It is interesting to note that there are some local asset of intergenerational significance (AIS) sites protecting an unusual plant, Haloragodendron lucasii. There are four sites, one in Garigal National Park below Barra Brui Oval and three totalling about 300 ha in Ku-ring-gai Chase National Park in North Turramurra and St Ives. It is classified as endangered under both NSW and federal conservation legislation.
The Australian Plant Society reveals that H. lucasii was:
First recorded near ‘Gordon in a wild gully’ in 1908, five specimens of H. lucasii were held in the National Herbarium of NSW. The last specimen was collected in 1926, and following subsequent unsuccessful searches, the species was presumed extinct. That is until 1986 when the species was rediscovered at St Ives.
The rediscovered population was spread over a distance of at least 150 m along a terrace below the cliff line, and appeared to comprise several hundred plants growing among and out of a tangle of Gleichenia and Bauera. However, it was determined that the rediscovered population comprised only two plants. The first plant covered an area of 20 m2, with its underground stems giving the appearance of many separate plants. The second plant was even larger, spreading some 120 m along the terrace, but was discontinuous probably due to the effect of bushfires and the surrounding vegetation. It was, however, found to be a single individual or clone. More remarkable was that the plants were estimated to be 400 to 500 years old.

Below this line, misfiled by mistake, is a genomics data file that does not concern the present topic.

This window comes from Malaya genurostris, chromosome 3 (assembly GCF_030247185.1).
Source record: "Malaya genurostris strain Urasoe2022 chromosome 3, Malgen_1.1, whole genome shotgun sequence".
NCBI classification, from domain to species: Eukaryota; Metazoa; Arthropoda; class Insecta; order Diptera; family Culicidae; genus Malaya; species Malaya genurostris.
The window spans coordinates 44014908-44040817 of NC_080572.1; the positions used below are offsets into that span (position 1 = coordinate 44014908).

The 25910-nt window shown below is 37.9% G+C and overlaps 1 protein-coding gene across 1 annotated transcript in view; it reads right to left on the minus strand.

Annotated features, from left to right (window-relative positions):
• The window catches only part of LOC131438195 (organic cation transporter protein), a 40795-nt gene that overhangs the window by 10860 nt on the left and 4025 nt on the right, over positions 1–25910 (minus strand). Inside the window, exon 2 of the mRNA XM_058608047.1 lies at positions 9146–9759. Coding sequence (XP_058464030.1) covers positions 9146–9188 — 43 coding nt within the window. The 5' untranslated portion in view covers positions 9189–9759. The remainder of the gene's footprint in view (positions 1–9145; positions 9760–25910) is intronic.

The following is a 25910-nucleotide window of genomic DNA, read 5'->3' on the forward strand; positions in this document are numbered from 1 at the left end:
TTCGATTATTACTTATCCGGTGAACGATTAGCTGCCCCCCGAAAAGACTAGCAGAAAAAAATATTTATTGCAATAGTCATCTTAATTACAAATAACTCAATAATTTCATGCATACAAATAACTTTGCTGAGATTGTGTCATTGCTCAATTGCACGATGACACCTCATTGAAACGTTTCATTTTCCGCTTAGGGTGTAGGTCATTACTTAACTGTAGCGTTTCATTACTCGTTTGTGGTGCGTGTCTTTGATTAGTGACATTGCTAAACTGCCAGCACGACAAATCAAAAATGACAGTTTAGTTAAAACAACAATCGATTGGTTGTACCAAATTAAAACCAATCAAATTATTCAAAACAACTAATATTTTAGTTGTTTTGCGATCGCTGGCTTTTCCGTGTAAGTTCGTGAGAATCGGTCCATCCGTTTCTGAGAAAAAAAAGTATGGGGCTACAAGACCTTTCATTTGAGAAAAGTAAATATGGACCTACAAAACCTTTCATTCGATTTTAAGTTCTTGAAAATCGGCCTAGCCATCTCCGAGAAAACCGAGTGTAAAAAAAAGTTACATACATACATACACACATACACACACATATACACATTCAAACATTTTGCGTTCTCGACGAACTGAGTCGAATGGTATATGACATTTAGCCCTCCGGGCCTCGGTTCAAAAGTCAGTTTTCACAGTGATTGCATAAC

It was also established that the plants were sterile (i.e. produced no pollen). It was speculated that here was a remnant plant from an earlier era bound for extinction in the short term.
A further discovery effort was undertaken in 1997 by the NPWS, an ANU PhD student and Ku-ring-gai Council plus community volunteers. The story is told in this paper.
Over two flowering seasons three new populations of ‘Hal’ were found containing up to seven individuals. This doubled the number of known populations and genetic individuals. Still no fruit or seedlings were found so the verdict of sterility remains.
John Martyn has recently been on the hunt to spot these plants in North Turramurra. He described the ones he found as a maze of underground stems or runners that put up a small forest of suckers to around waist height. Its normal setting is below sandstone benches or drop-offs where it seems to like the runoff moisture.
But interestingly, at the site off the Bobbin Head trail there are three distinct sucker clusters that seem to me too far apart for an underground link. One is slightly downstream on a tiny creek line as if seeds (do they exist?) had washed down.
It seems there is more information to be discovered.